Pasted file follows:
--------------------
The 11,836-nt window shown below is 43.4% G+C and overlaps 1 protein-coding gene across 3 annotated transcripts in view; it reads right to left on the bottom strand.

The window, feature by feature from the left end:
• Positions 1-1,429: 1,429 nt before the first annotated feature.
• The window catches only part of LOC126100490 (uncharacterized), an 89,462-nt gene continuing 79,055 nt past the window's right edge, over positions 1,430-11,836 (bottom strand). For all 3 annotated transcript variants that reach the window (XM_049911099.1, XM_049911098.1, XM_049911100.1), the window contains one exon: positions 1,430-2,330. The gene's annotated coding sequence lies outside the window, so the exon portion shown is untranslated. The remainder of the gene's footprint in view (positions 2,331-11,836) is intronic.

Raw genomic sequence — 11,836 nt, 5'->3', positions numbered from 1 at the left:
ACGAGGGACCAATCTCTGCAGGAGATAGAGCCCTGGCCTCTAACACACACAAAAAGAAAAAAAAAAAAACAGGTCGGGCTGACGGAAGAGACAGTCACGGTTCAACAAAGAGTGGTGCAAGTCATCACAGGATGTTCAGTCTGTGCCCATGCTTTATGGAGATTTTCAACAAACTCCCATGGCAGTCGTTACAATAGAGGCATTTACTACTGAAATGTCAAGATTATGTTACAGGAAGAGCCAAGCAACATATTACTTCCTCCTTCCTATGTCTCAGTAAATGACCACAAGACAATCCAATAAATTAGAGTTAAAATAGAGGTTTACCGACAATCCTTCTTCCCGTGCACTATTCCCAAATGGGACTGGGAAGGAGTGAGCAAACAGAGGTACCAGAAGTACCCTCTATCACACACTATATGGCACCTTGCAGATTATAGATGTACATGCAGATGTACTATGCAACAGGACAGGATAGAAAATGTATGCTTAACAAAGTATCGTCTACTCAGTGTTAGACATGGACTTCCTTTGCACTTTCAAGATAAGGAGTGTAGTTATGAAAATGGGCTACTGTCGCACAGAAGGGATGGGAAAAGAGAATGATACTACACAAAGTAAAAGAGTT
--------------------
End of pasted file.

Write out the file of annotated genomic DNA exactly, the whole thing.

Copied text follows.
The 11,836-nt window shown below is 43.4% G+C and overlaps 1 protein-coding gene across 3 annotated transcripts in view; it reads right to left on the bottom strand.

The window, feature by feature from the left end:
• Positions 1-1,429: 1,429 nt before the first annotated feature.
• The window catches only part of LOC126100490 (uncharacterized), an 89,462-nt gene continuing 79,055 nt past the window's right edge, over positions 1,430-11,836 (bottom strand). For all 3 annotated transcript variants that reach the window (XM_049911099.1, XM_049911098.1, XM_049911100.1), the window contains one exon: positions 1,430-2,330. The gene's annotated coding sequence lies outside the window, so the exon portion shown is untranslated. The remainder of the gene's footprint in view (positions 2,331-11,836) is intronic.

Raw genomic sequence — 11,836 nt, 5'->3', positions numbered from 1 at the left:
ACGAGGGACCAATCTCTGCAGGAGATAGAGCCCTGGCCTCTAACACACACAAAAAGAAAAAAAAAAAAACAGGTCGGGCTGACGGAAGAGACAGTCACGGTTCAACAAAGAGTGGTGCAAGTCATCACAGGATGTTCAGTCTGTGCCCATGCTTTATGGAGATTTTCAACAAACTCCCATGGCAGTCGTTACAATAGAGGCATTTACTACTGAAATGTCAAGATTATGTTACAGGAAGAGCCAAGCAACATATTACTTCCTCCTTCCTATGTCTCAGTAAATGACCACAAGACAATCCAATAAATTAGAGTTAAAATAGAGGTTTACCGACAATCCTTCTTCCCGTGCACTATTCCCAAATGGGACTGGGAAGGAGTGAGCAAACAGAGGTACCAGAAGTACCCTCTATCACACACTATATGGCACCTTGCAGATTATAGATGTACATGCAGATGTACTATGCAACAGGACAGGATAGAAAATGTATGCTTAACAAAGTATCGTCTACTCAGTGTTAGACATGGACTTCCTTTGCACTTTCAAGATAAGGAGTGTAGTTATGAAAATGGGCTACTGTCGCACAGAAGGGATGGGAAAAGAGAATGATACTACACAAAGTAAAAGAGTT